RUMS Life Behind a Label: Shattering Stigma Through the Light of Science and Islam- Battle with Eating Disorder in Pregnancy








Islamic Society (RUMS) – Life Behind a Label: Shattering Stigma Through the Light of Science and Islam- Hassaanah Amejee speaks about her Battle with Eating Disorder in Pregnancy 


Dear Readers,

We were given a unique opportunity to speak at Islamic Society (RUMS) – Life Behind a Label: Shattering Stigma Through the Light of Science and Islam on 22nd January 2017. This was a medical conference on stigma and superstitions inclusive of an Islamic perspective. There were 3 panels of renowned speakers discussing eating disorders, black magic and addiction, with each panel followed by a question and answer session.Hassaanah Amejee represented ‘War Against Eating Disorders’, and we are forever grateful to her for gathering the courage to speak about one of the most profound and most challenging battles of her life. Hassaanah Amejee spoke about her battle  with Eating Disorder and her journey into motherhood with this menacing illness.


Please watch the Video and I’ve also copied the transcript of video as well.

On Saturday 22nd January 2017, UCL RUMS Islamic Society hosted annual mental health conference, this year named “Life Behind A Label”. This year’s theme was Stigma and speakers of a range of specialities and backgrounds were invited to speak on Eating Disorders, Addictions and Black Magic from psychological, social, medical and Islamic perspectives. Alhamdulilah the event ran successfully and for the first time ever, the conference was live streamed on Facebook. We are very grateful to the speakers who donated their time to speak to us and to those who attended the conference.






RUMS Conference


Mental health RUMS Hassanah at RUMS

Hassaanah Amejee sharing her own experience with eating disorders



RUMS life Hassanah at RUMS




I’d like to start by saying thank you for the opportunity to speak about this important topic.

Having an eating disorder is an incredibly lonely experience, for many it seems as though your world narrows down to a point.

For many, eating disorders brings up images of teenage girls, struggling with body image looking at glossy magazines and feeling inadequate. For some people suffering with eating disorders this may ring true, but the truth is that eating disorders come in many different forms.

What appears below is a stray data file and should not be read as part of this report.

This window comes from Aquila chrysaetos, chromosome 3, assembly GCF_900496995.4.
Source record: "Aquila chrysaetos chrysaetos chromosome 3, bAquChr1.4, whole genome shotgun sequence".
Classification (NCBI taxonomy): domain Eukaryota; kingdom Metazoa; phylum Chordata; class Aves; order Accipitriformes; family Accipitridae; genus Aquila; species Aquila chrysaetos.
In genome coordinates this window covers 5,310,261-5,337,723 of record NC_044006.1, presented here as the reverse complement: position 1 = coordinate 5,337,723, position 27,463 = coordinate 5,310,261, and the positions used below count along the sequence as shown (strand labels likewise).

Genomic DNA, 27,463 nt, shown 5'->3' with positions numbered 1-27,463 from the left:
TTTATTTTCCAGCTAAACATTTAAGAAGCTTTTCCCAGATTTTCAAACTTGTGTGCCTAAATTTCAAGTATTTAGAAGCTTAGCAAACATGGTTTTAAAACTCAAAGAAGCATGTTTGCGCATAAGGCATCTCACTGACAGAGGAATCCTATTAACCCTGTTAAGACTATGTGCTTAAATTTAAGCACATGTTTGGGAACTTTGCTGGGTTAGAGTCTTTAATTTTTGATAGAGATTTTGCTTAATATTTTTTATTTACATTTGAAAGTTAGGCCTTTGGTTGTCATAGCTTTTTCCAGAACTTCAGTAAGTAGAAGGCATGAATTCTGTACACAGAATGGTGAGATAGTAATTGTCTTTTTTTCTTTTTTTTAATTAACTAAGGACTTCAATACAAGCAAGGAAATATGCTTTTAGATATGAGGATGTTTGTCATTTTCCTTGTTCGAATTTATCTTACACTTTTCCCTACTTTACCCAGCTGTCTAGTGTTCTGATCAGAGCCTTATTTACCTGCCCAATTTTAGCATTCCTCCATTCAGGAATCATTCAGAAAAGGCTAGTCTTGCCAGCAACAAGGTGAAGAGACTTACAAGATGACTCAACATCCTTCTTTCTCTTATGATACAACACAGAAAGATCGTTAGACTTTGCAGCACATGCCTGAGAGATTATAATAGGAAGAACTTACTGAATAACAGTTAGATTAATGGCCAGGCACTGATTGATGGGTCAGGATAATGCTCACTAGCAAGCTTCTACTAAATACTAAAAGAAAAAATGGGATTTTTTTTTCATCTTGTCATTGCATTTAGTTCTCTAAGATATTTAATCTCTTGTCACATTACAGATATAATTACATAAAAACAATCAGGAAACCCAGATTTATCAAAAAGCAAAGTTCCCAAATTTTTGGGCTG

For the last X years the blog Islam and Eating Disorders has helped hundreds of young women from across the world. In many cases, these people have little to no support in their country and are seeking any support that is available.

In some cases, these women have told us that their cultures do not even entertain the fact that eating disorders could be occurring. Dr Nancy Snow, who was exploring the rise of eating disorders in Japan, said this of the culture there and it rings true for many people. She mentions that people within the culture are often reluctant to talk about the issue. As the disease is “not connected to [the culture], and is seen as an import, it can sometimes not be picked up on for months or even years.

Many young women I’ve spoken to talk about a lack of understanding within the community. A sense that those with eating disorders are ungrateful in some way because of their restriction, or that they are sinful for wasting food due to purges. The reality is that not openly discussing these issues from a young age leads to feelings of isolation which can become dangerous when you start to look for support in the wrong places. Such as pro-anorexia, or pro-ana as they are known, forums or groups. These groups are incredibly worrying, using hashtags such as #Thinspiration, social media suddenly becomes a place filled with inspiration for an illness. (Change slide)